September 2016: Clinics in Perinatology
Analucia A Alegria, Joaquim Radua, Katya Rubia
OBJECTIVE: Functional magnetic resonance imaging (fMRI) studies in conduct disorder and in oppositional defiant disorder have shown inconsistencies. The aim of this meta-analysis of fMRI studies in disruptive behavior disorders was to establish the most consistent brain dysfunctions and to address task- and subtype-related heterogeneity. METHOD: Web-based publication databases were searched to conduct a meta-analysis of all whole-brain fMRI studies of youths with disruptive behavior disorder or conduct problems up to August 2015...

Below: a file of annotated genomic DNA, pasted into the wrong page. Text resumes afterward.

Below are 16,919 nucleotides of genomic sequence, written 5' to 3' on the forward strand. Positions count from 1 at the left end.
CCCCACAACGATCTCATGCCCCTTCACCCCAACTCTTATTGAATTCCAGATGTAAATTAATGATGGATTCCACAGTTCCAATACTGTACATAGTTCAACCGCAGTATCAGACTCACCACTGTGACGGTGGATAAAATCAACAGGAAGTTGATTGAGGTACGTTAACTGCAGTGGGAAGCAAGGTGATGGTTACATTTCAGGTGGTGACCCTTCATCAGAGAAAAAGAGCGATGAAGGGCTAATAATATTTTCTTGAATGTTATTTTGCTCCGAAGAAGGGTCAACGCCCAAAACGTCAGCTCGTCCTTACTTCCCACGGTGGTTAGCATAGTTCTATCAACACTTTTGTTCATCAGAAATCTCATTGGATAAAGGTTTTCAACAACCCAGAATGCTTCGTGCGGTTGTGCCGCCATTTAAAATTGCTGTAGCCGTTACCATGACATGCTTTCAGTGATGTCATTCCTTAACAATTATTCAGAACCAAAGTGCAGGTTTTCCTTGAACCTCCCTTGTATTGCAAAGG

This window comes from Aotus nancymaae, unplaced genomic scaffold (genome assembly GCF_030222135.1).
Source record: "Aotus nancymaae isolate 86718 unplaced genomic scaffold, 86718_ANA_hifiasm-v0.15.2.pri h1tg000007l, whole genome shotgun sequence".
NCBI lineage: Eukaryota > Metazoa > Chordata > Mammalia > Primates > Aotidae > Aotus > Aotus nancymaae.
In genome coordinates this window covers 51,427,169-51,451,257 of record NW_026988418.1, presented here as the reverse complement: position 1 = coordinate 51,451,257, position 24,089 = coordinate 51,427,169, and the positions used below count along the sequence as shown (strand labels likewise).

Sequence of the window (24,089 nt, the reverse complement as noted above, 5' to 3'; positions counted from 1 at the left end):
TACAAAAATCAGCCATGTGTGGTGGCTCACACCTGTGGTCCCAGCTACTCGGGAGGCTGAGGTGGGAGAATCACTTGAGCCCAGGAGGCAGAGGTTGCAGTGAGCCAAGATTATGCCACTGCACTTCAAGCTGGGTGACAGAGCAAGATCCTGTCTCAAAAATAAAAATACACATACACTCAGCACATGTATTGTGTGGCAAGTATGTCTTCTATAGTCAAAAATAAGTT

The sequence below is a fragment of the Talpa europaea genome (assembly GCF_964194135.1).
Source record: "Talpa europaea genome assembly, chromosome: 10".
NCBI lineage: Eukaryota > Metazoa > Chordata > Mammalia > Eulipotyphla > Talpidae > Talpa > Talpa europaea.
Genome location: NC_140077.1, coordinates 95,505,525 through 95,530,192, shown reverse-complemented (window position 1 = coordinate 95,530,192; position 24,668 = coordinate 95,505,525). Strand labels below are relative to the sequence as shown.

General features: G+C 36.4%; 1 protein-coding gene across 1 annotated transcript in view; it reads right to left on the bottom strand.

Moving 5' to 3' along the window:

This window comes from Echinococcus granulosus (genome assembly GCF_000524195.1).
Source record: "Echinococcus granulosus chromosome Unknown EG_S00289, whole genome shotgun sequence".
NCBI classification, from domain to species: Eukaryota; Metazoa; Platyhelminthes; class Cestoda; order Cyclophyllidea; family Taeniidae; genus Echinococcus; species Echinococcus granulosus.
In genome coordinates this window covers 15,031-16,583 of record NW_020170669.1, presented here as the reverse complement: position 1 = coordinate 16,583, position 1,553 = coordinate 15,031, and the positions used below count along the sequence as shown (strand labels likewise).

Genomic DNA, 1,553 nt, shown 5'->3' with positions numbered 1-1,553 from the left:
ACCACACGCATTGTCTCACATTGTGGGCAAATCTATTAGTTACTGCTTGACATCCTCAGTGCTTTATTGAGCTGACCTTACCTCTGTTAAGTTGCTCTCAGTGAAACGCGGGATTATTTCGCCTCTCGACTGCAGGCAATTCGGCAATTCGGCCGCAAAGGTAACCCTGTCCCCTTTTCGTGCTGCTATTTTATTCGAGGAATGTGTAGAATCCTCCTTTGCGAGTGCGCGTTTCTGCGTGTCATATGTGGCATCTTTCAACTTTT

August 13, 2016: American Journal of Psychiatry
Taeyun Kim, Michael G Paine, He Meng, Ren Xiaodan, Jacob Cohen, Tulasi Jinka, Huiyong Zheng, James A Cranford, Robert W Neumar
AIM: Post-cardiac arrest hypothermic-targeted temperature management (HTTM) improves outcomes in preclinical cardiac arrest studies. However, inadequate understanding of the mechanisms and therapeutic windows remains a barrier to optimization. We tested the hypothesis that combined intra- and post-cardiac arrest HTTM provides a synergistic outcome benefit compared to either strategy alone. METHODS: Rats subjected to 8-min asphyxial cardiac arrest were block randomized to 4 treatment groups (n=12/group): NTTM) normothermic-targeted temperature management; 1-24 HTTM) HTTM initiated 1h post-ROSC and maintained for 24h; Intra-1 HTTM) HTTM initiated at CPR onset and maintained for 1h; and Intra-24 HTTM) HTTM initiated at CPR onset and maintained for 24h...
October 2016: Resuscitation